The motion picture academy announced Tuesday that TV exec David Hill and film producer Reginald Hudlin will produce the 88th annual edition of the Academy Awards that will air live on ABC on Feb. 28. While Hudlin oversaw last year's non-televised Governors Awards, which honored Harry Belafonte, Jean-Claude Carrière, Hayao Miyazaki and Maureen O’Hara, it is the first time for either to be involved with the main event. Job one for this newly formed producing team will be to find a host. -Break- Related: Ricky Gervais is your #1 choice to host the Oscars (and they need him) Hudlin was a producer of 2012 Best Picture nominee "Django Unchained." He also wrote and directed the hit 1990 comedy "House Party." On television, he executive produced "The Boondocks" and directed episodes of “Modern Family,” “Murder in The First,” “New Girl” and &l...' »
The Academy of Motion Picture Arts and Sciences will pay tribute to these three influential cinema icons by giving them Academy Honorary Awards later this year.
A ceremony will be held in their honour at Hollywood's Grand Ballroom as part of the seventh annual Governors Awards on November 14.
Filmmaker Lee has received two Oscar nominations in the past, for Best Original Screenplay in 1990 for Do the Right Thing and Best Documentary in 1998 for 4 Little Girls.
Reynolds became one of the enduring stars of »
The Academy of Motion Picture Arts & Sciences voted the awards at their Aug. 25 meeting. Following tradition, AMPAS reps withheld the announcement until they could notify the recipients.
This is the second time the Academy opted for only three nominees. The org can salute up to six people each year: four honorary Oscars, and one apiece for the Jean Hersholt Humanitarian Award and the Thalberg Award, which goes to a producer for their body of work. It’s generally been four honorees, except for 2011, when there were three.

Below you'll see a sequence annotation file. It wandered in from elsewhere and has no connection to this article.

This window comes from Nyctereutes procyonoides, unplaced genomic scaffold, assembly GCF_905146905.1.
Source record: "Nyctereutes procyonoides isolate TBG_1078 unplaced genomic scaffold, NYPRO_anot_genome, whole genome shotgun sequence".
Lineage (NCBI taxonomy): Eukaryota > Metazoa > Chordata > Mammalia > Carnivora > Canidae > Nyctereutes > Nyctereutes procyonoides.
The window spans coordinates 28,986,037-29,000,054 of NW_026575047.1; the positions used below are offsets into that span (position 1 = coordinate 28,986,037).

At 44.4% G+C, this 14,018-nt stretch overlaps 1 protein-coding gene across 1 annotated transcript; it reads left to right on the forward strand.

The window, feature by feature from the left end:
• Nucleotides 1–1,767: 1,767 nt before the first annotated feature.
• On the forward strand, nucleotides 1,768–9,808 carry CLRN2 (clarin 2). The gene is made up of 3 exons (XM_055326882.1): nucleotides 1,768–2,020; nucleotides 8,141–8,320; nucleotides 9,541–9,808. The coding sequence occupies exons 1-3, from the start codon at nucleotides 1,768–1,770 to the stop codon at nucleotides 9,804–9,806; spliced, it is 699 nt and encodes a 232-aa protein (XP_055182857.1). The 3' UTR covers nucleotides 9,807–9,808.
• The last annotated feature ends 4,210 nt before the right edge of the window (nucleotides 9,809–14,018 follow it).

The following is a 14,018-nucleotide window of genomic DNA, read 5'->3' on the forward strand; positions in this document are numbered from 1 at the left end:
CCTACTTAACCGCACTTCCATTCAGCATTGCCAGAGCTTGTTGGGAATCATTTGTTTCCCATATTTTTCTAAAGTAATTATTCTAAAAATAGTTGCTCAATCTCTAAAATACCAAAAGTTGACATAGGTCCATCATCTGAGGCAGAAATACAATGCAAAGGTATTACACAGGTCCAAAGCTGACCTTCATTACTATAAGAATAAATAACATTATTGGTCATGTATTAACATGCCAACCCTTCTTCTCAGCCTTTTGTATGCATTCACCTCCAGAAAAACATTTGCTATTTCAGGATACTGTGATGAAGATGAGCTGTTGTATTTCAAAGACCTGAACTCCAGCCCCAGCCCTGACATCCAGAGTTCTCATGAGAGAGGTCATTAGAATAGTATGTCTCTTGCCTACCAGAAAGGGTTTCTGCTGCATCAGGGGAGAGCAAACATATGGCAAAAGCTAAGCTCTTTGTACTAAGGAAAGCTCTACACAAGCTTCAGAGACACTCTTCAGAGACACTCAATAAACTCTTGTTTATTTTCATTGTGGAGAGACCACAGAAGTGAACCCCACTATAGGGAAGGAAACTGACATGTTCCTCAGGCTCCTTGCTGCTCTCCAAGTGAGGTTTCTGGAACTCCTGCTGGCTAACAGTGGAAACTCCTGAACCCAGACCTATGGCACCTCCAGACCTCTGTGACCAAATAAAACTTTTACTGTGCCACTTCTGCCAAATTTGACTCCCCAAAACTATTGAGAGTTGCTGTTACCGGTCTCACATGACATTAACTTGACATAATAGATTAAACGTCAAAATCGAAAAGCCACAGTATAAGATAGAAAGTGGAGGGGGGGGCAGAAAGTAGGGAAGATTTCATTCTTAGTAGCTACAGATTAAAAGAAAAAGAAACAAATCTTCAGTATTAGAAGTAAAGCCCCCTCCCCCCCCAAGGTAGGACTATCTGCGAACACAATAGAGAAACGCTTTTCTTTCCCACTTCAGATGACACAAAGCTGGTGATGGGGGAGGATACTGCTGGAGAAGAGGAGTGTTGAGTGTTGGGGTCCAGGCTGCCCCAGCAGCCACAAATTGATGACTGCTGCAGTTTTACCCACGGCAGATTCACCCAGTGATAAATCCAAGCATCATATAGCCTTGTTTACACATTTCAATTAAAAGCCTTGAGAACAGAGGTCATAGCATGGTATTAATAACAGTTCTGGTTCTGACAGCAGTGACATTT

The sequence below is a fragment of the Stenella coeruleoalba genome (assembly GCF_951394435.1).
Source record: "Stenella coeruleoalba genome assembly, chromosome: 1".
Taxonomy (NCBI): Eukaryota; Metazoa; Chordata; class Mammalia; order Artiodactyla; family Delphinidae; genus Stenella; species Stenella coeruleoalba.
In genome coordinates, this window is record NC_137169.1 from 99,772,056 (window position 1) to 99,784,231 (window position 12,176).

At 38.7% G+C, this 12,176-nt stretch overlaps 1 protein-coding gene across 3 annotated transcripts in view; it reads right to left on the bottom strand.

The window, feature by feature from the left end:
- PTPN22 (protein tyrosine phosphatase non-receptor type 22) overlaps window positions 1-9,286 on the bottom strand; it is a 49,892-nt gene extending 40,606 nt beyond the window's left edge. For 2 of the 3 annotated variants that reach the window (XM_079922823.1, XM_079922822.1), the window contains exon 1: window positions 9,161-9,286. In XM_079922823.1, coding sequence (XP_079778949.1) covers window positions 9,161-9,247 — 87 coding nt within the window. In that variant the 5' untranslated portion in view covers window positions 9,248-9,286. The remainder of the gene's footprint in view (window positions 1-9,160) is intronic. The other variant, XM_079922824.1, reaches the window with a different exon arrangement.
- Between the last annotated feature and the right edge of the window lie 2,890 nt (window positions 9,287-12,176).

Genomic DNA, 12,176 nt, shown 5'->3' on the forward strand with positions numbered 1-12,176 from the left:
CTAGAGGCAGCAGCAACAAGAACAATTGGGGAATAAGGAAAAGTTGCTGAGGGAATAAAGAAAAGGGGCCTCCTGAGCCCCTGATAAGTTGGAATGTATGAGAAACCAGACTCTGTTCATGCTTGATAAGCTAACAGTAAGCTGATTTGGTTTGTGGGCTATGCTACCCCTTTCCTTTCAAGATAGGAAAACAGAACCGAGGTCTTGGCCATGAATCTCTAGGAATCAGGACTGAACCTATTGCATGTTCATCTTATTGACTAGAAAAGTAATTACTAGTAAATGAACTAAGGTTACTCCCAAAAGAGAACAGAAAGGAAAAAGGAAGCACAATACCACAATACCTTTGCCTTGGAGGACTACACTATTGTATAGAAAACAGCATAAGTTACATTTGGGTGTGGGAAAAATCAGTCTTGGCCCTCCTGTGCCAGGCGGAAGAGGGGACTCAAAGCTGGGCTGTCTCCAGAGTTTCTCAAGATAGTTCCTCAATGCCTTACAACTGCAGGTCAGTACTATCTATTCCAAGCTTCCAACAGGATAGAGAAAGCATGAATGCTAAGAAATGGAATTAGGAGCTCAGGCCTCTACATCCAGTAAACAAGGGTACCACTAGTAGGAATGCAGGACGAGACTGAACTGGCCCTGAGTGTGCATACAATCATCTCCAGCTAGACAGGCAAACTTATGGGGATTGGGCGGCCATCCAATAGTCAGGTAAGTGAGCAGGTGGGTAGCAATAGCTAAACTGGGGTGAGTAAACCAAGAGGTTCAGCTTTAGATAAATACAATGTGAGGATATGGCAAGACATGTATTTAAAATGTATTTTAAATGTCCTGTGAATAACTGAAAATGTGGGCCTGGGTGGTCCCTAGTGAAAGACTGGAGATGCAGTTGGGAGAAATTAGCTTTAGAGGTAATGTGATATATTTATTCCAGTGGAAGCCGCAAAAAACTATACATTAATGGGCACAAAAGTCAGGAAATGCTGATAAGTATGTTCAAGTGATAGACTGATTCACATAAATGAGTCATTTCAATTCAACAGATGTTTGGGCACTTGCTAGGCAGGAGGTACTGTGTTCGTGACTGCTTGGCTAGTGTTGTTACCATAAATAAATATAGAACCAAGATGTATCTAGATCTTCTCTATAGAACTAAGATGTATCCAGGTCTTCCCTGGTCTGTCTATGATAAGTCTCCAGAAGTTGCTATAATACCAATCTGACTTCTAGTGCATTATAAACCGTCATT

Despite the Acad’s recent attempts to increase international membership, it’s an all-American lineup. And while Rowlands and Lee have worked for major studios, they made their name in the indie world. In reflecting the Academy’s diversity push, the trio consists of two women »
- Tim Gray
What would the magical world of Hayao Miyazaki look like if it actually came to life? That's what Miyazaki superfan and Japanese artist/animator Takumi asked before he conjured the idea for a Studio Ghibli theme park, simply titled "Ghibli Land," as an ode to the director know as the Walt Disney of Japan. While Spain recently announced plans to unveil a theme park dedicated entirely to The Smurfs in their tiny village of Juzcar, it's hard to imagine Japan wouldn't also jump at the chance to assemble a monument to one of the greatest animators who has ever lived. Tokyo's Ghibli Museum, however, is already partly a theme park known for its interactive Cat Bus for kids. (Takumi wants to make that concept into a monorail.) While the acclaimed Ghibli figurehead may be too humble to conceive of an entire theme park built around his work, Takumi spoke with »
- Ruben Guevara